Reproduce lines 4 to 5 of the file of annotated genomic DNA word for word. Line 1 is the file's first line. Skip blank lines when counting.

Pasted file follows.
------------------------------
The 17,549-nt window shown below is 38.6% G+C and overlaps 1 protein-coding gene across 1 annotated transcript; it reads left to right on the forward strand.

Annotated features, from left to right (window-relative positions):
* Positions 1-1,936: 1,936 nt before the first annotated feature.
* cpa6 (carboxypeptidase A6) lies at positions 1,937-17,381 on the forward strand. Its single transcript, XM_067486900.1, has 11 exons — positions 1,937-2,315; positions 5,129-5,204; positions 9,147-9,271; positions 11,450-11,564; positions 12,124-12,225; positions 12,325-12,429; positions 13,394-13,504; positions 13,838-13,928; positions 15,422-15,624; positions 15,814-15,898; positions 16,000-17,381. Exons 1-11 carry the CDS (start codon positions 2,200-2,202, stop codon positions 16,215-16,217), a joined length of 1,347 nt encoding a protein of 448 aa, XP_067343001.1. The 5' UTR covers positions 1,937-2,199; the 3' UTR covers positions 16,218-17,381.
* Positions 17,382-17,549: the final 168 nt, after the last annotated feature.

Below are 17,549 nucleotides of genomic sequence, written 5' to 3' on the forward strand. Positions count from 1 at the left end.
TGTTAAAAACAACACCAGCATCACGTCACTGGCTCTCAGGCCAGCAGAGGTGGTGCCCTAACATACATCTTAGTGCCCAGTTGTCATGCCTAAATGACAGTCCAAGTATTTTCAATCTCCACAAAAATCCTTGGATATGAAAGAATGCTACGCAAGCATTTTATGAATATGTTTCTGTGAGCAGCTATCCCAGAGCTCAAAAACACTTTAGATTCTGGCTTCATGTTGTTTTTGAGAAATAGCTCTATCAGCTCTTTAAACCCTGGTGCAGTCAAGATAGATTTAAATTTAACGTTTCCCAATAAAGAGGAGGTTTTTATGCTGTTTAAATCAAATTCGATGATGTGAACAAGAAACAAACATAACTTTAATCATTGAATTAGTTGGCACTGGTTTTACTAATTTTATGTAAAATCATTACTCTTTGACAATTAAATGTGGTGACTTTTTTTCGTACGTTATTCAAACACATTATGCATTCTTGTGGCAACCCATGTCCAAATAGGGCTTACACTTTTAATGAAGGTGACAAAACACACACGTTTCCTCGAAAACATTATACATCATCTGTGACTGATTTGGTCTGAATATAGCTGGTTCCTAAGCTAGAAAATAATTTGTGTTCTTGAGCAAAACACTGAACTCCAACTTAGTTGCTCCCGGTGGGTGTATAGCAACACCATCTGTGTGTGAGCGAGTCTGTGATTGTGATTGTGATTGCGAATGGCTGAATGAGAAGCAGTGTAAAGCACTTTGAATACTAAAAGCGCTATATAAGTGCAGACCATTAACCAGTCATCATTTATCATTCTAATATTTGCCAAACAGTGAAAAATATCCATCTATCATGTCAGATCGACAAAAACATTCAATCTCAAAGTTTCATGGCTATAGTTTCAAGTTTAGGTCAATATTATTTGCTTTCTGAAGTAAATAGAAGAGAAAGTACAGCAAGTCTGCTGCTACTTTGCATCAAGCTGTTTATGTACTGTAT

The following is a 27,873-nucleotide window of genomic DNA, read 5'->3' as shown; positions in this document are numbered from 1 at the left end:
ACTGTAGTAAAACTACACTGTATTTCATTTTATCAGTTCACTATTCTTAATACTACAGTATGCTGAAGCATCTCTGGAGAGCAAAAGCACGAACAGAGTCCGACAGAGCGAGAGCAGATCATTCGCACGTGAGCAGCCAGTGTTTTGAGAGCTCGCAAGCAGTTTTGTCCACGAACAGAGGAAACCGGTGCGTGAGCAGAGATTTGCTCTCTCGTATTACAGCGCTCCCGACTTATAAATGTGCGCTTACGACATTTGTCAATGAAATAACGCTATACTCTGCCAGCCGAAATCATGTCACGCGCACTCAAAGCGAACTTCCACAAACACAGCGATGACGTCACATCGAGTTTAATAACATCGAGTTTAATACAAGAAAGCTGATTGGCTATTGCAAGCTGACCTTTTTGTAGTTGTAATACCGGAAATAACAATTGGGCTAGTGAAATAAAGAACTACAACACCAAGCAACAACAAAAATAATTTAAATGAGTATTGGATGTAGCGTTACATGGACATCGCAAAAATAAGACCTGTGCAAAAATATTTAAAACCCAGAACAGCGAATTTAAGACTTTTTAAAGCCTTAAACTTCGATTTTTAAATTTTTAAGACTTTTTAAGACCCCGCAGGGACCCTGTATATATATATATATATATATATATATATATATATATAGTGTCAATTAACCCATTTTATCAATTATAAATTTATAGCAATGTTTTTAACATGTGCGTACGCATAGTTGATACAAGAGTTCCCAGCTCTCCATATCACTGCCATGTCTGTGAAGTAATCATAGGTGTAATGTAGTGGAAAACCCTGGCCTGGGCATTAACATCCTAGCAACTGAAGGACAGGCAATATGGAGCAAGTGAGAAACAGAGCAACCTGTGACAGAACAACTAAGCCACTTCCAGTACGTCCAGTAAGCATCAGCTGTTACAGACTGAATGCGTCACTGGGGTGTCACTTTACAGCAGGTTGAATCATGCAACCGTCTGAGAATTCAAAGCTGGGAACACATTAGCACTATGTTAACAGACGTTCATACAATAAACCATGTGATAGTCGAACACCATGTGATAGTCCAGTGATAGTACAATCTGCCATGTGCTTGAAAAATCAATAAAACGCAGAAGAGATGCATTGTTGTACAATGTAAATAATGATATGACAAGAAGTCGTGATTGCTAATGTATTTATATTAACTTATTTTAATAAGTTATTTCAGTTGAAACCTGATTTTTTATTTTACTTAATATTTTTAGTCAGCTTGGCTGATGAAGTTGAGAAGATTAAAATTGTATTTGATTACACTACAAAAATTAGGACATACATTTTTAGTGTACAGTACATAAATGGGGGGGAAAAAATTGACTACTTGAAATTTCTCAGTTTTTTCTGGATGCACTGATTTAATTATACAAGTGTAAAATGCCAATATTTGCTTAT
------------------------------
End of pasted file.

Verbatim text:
* cpa6 (carboxypeptidase A6) lies at positions 1,937-17,381 on the forward strand. Its single transcript, XM_067486900.1, has 11 exons — positions 1,937-2,315; positions 5,129-5,204; positions 9,147-9,271; positions 11,450-11,564; positions 12,124-12,225; positions 12,325-12,429; positions 13,394-13,504; positions 13,838-13,928; positions 15,422-15,624; positions 15,814-15,898; positions 16,000-17,381. Exons 1-11 carry the CDS (start codon positions 2,200-2,202, stop codon positions 16,215-16,217), a joined length of 1,347 nt encoding a protein of 448 aa, XP_067343001.1. The 5' UTR covers positions 1,937-2,199; the 3' UTR covers positions 16,218-17,381.
* Positions 17,382-17,549: the final 168 nt, after the last annotated feature.